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Sources: Rangers Making Push For Seager, Story

The Texas Rangers committed a lot of money to free agents on Sunday—and they may not be done.

The Texas Rangers broke their silence on the free agent market in a big way on Sunday, committing more than $236 million across three free agent signings. Even after spending more money than they have since they signed Álex Rodríguez to a mega-contract in the 2000-01 offseason, the Rangers still may not be done.

Multiple sources tell SI’s that the Rangers are making a push for Corey Seager and Trevor Story, in hopes of luring one of them to Arlington.

The first free-agent domino fell on Sunday when the Rangers and American League MVP-finalist Marcus Semien agreed to a seven-year, $175 million contract. Later, Texas also agreed to terms with Kole Calhoun and Jon Gray—two moves that provide outfield depth and bolster the starting rotation. Adding either Seager or Story would put an emphatic exclamation point on an offseason where the Rangers seek to pivot away from tear-down mode toward building a contender. Either player would be a great fit for Texas, and could play alongside Semien in the middle infield (though the logistics of that may have to be worked out later).

Seager, 27, is the younger of the two, and provides valuable big-game experience coupled with an impact bat for the middle of the lineup. The left-handed slugger has plenty of familiarity with Rangers skipper Chris Woodward, who coached Seager during his three-year tenure as the third base coach of the Los Angeles Dodgers in 2016-2018, and newly-hired hitting coach Tim Hyers, who was an assistant hitting coach on that same staff. Sources have previously indicated that Woodward covets Seager more than any other shortstop in this class, even though Semien was the first to sign with Texas.

Story, 29, is a native of Irving, Tx., which is right in the Rangers’ backyard. He’s an elite two-way defender that has plenty of pop in his bat. Sources tell that Story has a desire to play for his hometown team, though the number of years on a contract could be a hurdle in the negotiations. Story is coming off a bit of a down year in 2021, slashing .251/.329/.471/.801—all four marks below his career averages—with 24 home runs and 75 RBI.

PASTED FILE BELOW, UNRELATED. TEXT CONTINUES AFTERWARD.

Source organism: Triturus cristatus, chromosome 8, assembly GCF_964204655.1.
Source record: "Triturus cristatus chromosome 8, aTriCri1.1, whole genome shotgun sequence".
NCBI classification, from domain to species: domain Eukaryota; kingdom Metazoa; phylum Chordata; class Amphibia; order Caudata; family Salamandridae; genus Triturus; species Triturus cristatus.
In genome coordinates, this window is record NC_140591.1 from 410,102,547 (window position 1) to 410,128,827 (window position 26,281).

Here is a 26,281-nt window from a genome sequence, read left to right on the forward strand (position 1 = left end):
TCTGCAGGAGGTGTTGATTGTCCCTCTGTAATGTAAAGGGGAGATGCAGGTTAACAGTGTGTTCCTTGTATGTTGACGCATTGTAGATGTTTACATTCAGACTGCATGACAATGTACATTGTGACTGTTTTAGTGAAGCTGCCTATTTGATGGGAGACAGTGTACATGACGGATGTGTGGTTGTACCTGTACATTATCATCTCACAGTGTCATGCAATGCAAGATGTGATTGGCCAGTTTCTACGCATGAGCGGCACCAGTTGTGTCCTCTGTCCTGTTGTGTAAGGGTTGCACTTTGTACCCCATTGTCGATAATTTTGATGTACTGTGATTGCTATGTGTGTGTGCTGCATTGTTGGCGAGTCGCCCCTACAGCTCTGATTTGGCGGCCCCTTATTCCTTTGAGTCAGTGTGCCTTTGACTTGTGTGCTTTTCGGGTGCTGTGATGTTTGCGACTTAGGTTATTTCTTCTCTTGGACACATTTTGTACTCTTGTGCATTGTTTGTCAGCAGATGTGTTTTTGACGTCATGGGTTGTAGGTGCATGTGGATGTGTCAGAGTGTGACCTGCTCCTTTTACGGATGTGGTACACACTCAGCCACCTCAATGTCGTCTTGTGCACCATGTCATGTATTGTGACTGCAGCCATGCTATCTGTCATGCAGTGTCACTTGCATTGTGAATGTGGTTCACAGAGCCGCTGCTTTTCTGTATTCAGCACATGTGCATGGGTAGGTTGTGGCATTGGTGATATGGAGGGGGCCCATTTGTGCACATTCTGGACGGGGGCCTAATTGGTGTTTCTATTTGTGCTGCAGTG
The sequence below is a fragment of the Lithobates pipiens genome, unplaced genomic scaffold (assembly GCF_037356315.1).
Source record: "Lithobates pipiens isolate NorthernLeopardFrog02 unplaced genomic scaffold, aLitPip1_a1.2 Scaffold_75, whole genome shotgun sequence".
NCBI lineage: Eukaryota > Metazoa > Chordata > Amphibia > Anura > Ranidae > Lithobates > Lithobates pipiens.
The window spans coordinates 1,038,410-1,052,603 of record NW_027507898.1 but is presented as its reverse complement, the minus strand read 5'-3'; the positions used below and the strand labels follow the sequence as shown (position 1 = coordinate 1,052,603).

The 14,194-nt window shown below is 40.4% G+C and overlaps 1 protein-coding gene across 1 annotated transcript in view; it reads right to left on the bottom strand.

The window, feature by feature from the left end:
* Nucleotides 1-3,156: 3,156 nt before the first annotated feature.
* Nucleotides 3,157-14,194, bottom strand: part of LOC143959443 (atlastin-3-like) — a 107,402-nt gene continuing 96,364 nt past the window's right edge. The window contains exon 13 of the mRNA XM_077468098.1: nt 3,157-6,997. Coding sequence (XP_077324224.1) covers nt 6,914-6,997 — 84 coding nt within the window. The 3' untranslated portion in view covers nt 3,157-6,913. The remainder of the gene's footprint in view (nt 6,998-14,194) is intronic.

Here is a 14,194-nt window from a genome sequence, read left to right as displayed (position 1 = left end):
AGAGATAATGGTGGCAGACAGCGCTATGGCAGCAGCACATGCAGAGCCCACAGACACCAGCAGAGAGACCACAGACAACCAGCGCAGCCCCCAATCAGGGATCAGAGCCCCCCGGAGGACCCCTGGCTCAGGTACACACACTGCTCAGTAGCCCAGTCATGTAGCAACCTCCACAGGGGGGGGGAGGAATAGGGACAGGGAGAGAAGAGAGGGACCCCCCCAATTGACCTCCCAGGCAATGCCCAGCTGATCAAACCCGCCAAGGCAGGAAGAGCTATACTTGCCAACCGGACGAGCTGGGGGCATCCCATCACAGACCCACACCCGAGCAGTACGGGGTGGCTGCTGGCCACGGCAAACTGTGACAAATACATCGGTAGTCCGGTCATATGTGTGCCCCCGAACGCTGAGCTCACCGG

Despite either player possibly demanding as much as $30 million per year—and splurging about $45 million of 2022’s payroll on Sunday—the Rangers still have plenty of room in the budget to add either one to their roster. 

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Taking Sunday’s three signings into account, along with their existing contracts, retained salaries and money set aside for their pre-arbitration and arbitration-eligible players, the Rangers roughly have a $95 million payroll for next season. In October, president of baseball operations Jon Daniels said the club's 2022 budget would be "consistent with the market and fan base of this size". Dallas-Fort Worth is a top-five sports market.

The main hurdle for the Rangers is competition on the market. The New York Mets are reportedly close to signing Max Scherzer away from the Dodgers. If they do, it’s possible the Dodgers dial up their pursuit of Seager, and they’ve openly expressed a desire to bring him back to Los Angeles.

If the Rangers prioritize Seager and miss out on him, will Story move on to another suitor?

There is a general consensus among the industry that both Seager and Story will make their decisions this week, maybe even as early as Monday. The impending lockout that is set to begin on Thursday, Dec. 2 is driving the free agent market into a frenzy one week prior to when the Winter Meetings were scheduled to begin.

Buckle up for a hectic few days around the hot stove.

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